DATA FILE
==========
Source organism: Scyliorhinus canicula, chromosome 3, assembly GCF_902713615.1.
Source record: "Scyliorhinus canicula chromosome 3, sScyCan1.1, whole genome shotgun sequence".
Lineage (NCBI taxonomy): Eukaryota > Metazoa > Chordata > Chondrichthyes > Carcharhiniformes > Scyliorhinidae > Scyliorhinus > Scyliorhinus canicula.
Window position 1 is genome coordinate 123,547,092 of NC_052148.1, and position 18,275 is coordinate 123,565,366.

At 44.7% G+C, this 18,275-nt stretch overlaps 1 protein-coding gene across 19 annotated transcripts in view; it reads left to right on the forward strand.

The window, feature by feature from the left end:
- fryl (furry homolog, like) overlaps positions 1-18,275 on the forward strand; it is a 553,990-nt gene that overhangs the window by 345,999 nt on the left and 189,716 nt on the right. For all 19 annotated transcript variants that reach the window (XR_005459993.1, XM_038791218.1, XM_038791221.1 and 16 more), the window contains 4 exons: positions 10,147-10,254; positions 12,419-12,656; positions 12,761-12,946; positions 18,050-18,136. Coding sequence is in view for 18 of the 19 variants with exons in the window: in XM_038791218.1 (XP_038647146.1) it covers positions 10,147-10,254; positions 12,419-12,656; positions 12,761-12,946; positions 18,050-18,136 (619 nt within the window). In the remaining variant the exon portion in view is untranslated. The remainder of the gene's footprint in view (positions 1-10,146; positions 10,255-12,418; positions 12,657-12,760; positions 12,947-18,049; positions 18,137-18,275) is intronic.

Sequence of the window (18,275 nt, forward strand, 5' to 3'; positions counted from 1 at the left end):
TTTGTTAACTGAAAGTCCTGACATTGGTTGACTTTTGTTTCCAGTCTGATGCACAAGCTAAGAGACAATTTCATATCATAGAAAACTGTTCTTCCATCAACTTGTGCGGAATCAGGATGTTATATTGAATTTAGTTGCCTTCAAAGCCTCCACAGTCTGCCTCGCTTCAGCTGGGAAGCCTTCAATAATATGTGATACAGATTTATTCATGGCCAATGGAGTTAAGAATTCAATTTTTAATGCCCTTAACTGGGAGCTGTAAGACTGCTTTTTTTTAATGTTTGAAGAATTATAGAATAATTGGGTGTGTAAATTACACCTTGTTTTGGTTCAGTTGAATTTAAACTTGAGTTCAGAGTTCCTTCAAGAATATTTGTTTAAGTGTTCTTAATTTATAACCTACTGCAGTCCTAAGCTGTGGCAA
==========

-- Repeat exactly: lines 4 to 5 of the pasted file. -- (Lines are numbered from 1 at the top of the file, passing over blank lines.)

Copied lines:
Window position 1 is genome coordinate 123,547,092 of NC_052148.1, and position 18,275 is coordinate 123,565,366.

At 44.7% G+C, this 18,275-nt stretch overlaps 1 protein-coding gene across 19 annotated transcripts in view; it reads left to right on the forward strand.